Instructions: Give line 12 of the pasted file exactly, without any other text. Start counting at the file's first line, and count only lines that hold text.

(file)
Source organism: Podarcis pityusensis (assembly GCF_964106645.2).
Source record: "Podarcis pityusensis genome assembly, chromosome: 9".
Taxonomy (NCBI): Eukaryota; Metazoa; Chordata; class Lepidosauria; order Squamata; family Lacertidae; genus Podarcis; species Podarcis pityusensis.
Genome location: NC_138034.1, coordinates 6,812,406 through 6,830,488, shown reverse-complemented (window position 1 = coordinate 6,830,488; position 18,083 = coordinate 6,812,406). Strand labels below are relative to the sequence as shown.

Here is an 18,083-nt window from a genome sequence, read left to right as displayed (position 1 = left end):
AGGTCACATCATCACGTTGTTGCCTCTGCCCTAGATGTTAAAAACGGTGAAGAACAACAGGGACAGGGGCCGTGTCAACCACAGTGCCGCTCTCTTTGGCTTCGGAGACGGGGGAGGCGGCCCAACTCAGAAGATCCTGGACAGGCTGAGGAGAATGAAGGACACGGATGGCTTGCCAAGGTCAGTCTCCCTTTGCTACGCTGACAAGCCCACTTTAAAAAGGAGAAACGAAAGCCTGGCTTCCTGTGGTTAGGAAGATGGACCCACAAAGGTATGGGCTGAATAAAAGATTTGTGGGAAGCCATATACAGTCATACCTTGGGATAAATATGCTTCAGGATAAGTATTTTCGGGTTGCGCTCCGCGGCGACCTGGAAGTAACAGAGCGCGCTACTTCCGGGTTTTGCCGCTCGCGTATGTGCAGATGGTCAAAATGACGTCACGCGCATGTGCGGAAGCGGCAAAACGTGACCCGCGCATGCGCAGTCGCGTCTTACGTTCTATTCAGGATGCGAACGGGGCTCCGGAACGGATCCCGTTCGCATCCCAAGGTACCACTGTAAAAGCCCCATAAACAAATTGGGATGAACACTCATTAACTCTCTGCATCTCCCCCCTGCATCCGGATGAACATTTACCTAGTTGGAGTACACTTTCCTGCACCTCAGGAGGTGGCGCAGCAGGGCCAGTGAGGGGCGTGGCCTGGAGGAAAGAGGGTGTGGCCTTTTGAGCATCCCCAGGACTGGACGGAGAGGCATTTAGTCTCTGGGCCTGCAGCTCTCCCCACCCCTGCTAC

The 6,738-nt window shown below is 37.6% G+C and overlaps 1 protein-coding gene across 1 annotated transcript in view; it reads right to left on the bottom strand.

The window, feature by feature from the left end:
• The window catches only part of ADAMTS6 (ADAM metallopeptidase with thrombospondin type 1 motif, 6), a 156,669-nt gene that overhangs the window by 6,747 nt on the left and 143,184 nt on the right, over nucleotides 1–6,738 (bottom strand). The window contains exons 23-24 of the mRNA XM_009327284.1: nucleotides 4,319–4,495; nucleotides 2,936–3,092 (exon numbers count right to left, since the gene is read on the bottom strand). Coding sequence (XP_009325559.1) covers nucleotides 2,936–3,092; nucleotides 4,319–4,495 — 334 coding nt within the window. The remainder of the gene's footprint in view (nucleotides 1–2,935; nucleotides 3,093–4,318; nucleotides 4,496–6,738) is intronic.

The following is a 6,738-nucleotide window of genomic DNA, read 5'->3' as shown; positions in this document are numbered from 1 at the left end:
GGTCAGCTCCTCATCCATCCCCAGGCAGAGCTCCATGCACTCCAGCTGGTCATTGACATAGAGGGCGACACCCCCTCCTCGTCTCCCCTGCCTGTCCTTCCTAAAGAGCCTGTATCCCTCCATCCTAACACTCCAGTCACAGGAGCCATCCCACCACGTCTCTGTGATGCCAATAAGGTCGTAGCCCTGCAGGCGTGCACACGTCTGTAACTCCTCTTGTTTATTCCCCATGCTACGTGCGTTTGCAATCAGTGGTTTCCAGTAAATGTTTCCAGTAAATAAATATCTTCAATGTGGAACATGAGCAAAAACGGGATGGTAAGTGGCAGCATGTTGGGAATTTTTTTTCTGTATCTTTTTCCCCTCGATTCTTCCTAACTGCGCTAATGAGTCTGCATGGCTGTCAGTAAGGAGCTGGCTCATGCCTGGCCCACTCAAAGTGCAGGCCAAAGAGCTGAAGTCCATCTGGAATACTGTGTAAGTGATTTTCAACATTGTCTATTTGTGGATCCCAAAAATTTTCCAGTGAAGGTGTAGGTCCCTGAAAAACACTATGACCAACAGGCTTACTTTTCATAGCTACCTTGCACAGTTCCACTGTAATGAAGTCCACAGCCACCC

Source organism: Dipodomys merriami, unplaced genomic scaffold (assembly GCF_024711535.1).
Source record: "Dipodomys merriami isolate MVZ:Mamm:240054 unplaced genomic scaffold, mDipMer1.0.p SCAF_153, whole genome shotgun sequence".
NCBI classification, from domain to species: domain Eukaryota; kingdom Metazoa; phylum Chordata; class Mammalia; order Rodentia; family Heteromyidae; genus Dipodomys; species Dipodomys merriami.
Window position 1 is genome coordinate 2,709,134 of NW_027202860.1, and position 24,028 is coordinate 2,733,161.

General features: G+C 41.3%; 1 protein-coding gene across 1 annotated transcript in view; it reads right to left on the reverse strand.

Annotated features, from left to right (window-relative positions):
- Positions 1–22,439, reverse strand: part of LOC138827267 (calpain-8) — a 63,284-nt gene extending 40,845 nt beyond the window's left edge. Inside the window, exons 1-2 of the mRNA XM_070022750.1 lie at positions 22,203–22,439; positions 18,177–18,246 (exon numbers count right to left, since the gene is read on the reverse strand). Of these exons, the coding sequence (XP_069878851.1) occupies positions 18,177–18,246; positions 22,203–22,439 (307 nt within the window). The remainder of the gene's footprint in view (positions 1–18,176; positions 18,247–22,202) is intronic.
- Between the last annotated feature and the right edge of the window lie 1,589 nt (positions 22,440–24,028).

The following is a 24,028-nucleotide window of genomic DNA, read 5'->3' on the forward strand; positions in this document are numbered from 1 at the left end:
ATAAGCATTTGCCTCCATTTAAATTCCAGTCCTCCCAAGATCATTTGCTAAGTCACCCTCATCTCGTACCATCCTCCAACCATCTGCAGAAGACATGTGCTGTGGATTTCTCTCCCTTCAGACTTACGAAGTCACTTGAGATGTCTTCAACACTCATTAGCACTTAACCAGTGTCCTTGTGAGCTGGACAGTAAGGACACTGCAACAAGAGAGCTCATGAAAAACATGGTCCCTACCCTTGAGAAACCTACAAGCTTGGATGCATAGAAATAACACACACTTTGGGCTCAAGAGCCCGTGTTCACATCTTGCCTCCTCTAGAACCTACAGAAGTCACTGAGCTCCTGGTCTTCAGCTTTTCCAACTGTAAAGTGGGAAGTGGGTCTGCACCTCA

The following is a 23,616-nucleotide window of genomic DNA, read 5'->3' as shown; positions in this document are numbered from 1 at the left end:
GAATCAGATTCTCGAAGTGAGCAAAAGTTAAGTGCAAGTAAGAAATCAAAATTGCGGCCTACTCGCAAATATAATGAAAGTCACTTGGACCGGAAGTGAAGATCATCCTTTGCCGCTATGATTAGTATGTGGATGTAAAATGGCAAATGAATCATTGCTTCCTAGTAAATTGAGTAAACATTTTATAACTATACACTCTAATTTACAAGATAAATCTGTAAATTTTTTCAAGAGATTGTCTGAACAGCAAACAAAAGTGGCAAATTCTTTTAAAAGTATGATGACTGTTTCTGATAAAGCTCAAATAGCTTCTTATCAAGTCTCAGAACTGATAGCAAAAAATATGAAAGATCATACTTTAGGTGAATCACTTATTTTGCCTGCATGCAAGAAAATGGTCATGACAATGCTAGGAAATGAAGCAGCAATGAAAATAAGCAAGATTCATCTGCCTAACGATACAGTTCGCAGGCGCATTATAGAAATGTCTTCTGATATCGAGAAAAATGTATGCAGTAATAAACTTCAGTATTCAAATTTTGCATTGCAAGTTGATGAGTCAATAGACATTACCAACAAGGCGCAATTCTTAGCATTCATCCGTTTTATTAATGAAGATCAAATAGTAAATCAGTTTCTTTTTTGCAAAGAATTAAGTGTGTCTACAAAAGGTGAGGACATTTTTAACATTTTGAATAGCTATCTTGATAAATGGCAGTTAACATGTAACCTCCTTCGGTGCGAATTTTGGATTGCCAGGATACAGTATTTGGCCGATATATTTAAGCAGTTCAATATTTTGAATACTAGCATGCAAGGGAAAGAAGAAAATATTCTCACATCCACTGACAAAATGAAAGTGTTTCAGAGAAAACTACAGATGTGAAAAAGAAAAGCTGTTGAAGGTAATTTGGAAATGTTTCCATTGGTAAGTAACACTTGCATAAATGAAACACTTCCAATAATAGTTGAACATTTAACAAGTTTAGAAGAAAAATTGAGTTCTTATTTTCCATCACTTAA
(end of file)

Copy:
Source organism: Dipodomys merriami, unplaced genomic scaffold (assembly GCF_024711535.1).